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From: Rick Hill
Date: Jun 1, 2012 12:59PM

These other techniques mentioned so far (like those proposed by Jared) work well.

If you have a need for something like a CAPTCHA in addition, I have long advocated for a logic Turing test vs CAPTCHA. Since CAPTCHA's (visual or audio) are basically pattern recognition tests, the more sophisticated computer algorithms become at pattern recognition (like speech recognition and OCR), the CAPTCHA tools must present more difficult to recognize patterns until finally, humans can't read/understand them (but the computers can). In a Turing test, the user is presented with simple, text-based question questions that rquire cognition to interpret and undersatnd. Doesn't mean a computer couldn't be taught to interpret the questions (look at Jeopardy!). But it is effective for blocking most bad bots, is understanable by most all users (it is text after all and as long as the questions stay simple, shouldn't impose an issue for most folks with cognitive disabilities), and best of all, would use a simple text based database or even array to maintain. (where as CAPTCHA requires a vetted database of scanned images and audio). So, you could house the functionality locally on your servers. However, there is a t least one central service http://textcaptcha.com/

Example questions:

What is the sum of 2 plus 5?
Which is bigger, an ant or a whale?

More on the these and other techniques can be found at http://coding.smashingmagazine.com/2011/03/04/in-search-of-the-perfect-captcha/

There isn't a perfect solution. Probably best to to determine how important spam protection is for the given data/audience, weigh that against the impact on users, and determine what resources you have available to implement a given solution. The result is the "perfect" solution" for your need.
Rick Hill, Web CMS Administrator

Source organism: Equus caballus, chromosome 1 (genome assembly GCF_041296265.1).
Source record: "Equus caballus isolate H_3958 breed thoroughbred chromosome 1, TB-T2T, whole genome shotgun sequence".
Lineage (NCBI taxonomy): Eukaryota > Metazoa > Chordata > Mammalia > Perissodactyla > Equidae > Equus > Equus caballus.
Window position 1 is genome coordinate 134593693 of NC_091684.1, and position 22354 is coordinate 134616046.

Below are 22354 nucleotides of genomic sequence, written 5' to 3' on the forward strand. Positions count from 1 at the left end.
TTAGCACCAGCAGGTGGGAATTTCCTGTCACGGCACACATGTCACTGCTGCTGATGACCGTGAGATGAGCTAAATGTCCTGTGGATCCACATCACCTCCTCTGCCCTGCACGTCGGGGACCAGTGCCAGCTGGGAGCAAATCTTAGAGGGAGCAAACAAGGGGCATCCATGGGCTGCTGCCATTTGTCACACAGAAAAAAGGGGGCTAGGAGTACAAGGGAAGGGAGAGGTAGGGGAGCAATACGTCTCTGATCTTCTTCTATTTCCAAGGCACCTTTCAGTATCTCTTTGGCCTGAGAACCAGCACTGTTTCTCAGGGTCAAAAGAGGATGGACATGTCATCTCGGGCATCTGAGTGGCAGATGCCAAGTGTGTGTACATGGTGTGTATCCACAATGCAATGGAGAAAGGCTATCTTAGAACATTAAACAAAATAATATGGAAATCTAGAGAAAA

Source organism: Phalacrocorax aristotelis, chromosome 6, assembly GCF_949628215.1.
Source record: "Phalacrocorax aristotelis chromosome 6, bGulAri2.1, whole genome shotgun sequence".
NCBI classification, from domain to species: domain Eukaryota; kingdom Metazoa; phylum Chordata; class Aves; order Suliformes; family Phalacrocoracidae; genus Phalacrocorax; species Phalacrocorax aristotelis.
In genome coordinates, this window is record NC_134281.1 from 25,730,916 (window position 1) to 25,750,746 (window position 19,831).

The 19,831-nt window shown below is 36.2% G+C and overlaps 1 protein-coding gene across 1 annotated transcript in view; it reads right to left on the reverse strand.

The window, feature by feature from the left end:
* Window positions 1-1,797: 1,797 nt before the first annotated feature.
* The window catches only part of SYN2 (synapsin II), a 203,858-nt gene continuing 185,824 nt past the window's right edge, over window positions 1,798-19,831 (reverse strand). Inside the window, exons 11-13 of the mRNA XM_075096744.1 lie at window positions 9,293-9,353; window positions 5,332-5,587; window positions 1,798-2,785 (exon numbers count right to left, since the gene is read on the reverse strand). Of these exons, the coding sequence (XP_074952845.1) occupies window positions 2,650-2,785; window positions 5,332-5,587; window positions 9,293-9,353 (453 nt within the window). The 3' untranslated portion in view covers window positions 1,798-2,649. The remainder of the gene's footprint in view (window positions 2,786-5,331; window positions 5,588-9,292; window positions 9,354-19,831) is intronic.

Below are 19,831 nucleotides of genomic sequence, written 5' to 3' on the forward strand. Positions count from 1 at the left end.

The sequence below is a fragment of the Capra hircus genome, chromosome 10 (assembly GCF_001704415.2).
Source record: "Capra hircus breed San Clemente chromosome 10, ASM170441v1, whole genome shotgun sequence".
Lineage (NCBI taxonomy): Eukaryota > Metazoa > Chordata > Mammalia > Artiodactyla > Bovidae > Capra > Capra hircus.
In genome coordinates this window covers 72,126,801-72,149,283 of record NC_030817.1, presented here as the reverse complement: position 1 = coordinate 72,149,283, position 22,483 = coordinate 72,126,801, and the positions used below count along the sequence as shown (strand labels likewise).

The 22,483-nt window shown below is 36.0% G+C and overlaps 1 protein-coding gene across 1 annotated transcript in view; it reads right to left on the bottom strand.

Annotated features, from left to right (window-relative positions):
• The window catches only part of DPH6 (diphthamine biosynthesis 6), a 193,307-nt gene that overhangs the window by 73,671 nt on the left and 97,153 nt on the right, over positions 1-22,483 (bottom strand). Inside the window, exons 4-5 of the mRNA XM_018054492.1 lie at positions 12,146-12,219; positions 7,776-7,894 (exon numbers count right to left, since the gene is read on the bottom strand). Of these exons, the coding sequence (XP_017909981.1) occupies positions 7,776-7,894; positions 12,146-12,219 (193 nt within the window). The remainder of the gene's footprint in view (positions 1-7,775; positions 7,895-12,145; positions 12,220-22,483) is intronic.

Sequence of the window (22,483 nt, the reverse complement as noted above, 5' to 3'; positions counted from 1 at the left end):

University Communications, UC Davis
(530) 752-9612
Web CMS assistance at <EMAIL REMOVED> <mailto: <EMAIL REMOVED> >

From: Stella Mudd < <EMAIL REMOVED> <mailto: <EMAIL REMOVED> >>
Reply-To: WebAIM Discussion List < <EMAIL REMOVED> <mailto: <EMAIL REMOVED> >>
Date: Friday, June 1, 2012 11:34 AM
To: WebAIM Discussion List < <EMAIL REMOVED> <mailto: <EMAIL REMOVED> >>
Subject: Re: [WebAIM] reCAPTCHA

This is all great info. I'm going to begin compiling a list of effective
techniques for various security needs. I have procured the domain name
www.nocaptcha.org where I would like to provide this information and a
whole lot more. If anyone is interested in pitching in or helping to get
some funding to provide something special in terms of design, info,
examples, consulting, etc., I'm up for any suggestions. Shoot me an
e-mail. Cheers.


On Fri, Jun 1, 2012 at 11:09 AM, Jared Smith < <EMAIL REMOVED> <mailto: <EMAIL REMOVED> >> wrote:

On Fri, Jun 1, 2012 at 12:03 PM, J. B-Vincent wrote:
> Here's a longish article about strategies for CAPTCHA-free spambot
protection from yesterday's Etre newsletter.

We have a list of similar and more extensive recommendations on our
site at http://webaim.org/blog/spam_free_accessible_forms/

For our forms, we do three simple things:
1. A short "naughty word" list. Form data containing these words are
not submitted.
2. A honeypot - a hidden (also to screen reader users) text field
after the submit button. If it contains content, the message is not
3. Basic time detection. We log the time the form is opened and the
time it is submitted. If the difference is less than 3 seconds or more
than 40 minutes, it is not submitted.

These three things have cut the automated spam on our online forms
from several thousand per month to 2-3 per month, most of which are
probably human spammers.